4. Slowly “wean” your bird from seeds. In the evening, offer seeds from the food bowl for only 1 hour. Then, remove the seeds and replace them with Harrisons High Potency. The next day, give your bird seeds for only 30 minutes in the morning and evening. On the third day, reduce the time to only 15 minutes twice a day. And finally, offer only High Potency™ on the fourth day. (Watch the bird’s droppings – not for budgies or finches)
5. Feed your bird at mealtime. Place the food on a plate, move it around with your finger or a spoon, and pretend to eat it in front of your bird.
6. Offer Harrisons Power Treats, Pepper Lifetime Coarse, or Adult Lifetime Mash. Birds love the taste of Power Treats™ and Pepper Lifetime Coarse.™ These foods can be crushed for smaller birds. Adult Lifetime Mash also has an appealing taste to help your bird try new food.
7. Use a converted bird as a role model. House your bird near another that’s already eating Harrison’s Bird Foods, or use a “trainer bird” in the same cage as a role model for eating.
8. Heat (warm) or moisten the food. Warm the High Potency slightly or moisten it with a small amount of fruit juice or other liquids.
9. Schedule a supervised diet change with your veterinarian. Some birds do not recognize Harrison’s as food, and placing the bird in a clinic where monitoring can be done will help keep your bird healthy through the conversion.
If the conversion steps don’t work the first time, you can feed the familiar food for a short time and then try again. The effort is worthwhile for the long-term health of your bird.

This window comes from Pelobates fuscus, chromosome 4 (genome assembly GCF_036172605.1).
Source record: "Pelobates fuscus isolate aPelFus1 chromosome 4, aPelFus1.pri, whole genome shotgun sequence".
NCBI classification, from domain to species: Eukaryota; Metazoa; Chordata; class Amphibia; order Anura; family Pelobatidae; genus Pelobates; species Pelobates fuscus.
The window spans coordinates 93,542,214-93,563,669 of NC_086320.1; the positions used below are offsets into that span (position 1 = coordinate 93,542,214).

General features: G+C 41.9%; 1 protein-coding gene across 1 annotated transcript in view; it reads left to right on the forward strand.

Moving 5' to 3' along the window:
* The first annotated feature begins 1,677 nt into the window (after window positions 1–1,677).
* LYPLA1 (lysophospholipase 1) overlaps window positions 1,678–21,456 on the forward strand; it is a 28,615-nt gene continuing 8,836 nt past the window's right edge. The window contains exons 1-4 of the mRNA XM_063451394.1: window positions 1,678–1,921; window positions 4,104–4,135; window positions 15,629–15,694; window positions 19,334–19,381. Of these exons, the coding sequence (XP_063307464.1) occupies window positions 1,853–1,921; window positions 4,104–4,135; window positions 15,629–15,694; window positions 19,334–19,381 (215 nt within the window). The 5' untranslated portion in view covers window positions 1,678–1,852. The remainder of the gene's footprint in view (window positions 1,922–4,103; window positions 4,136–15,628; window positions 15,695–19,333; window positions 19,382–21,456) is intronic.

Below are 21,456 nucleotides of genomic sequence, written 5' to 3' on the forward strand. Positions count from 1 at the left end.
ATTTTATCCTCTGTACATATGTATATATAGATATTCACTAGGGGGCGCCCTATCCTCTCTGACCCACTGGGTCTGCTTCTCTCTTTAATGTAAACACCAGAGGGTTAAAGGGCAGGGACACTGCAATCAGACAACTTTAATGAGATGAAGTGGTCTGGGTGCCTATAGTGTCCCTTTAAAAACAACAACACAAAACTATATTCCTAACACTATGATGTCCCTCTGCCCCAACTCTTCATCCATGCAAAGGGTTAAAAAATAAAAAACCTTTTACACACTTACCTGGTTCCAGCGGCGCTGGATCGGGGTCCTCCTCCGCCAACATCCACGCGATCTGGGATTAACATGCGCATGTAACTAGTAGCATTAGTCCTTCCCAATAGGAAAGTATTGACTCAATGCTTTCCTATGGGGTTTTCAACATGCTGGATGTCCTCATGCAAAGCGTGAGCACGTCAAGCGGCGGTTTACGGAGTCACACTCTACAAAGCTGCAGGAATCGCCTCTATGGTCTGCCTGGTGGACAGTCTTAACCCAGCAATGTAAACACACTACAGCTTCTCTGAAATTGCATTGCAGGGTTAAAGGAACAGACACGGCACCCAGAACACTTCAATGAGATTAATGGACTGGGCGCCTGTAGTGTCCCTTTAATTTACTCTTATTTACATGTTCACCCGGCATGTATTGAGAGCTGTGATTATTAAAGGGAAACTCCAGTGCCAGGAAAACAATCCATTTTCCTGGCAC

The bird’s weight (in grams), body condition, attitude, and droppings should be monitored carefully on a daily basis in small and medium birds and at least twice a week in large birds.
Note: Harrison’s conversion plan can be used for any pellets.
This is a thread from live support
Chatting with Guest
Visitor: How much of the Tops bird food is recommended for a blue and gold macaw daily?
You: as with most food bowls should be filled no more than 1/2 way – if they should go through it by eating as opposed to flinging – add spoke more to the bowl
Visitor: Thank you
The problem is that the question was too broad. It’s like asking “How much food should a human eat”?
That is why my short answer was to let the bird determine the amount of food he wants to eat on a day-to-day basis. We know that the bird was a blue and gold macaw which is a big bird requiring far more protein than a cockatiel.
We don’t know the sex which is important because a female bird who may be experiencing egg production needs more calories than a dormant male bird.
A molting bird requires lots of amino acids from protein to grow all those new feathers.
We don’t know if the bird is flighted or clipped. A bird that is flying across rooms in a home is going to burn more calories and needs more protein than a bird that is in its cage 20 hours a day.
Thus there is no single correct answer to the question “How much of fill-in-the-blank bird food should my bird eat”?
This is why we all need to learn how to “speak bird”. Your bird will give you the answers if you patiently wait, watch and encourage feedback.
Written by Mitch Rezman
Approved by Catherine Tobsing
your zygodactyl footnote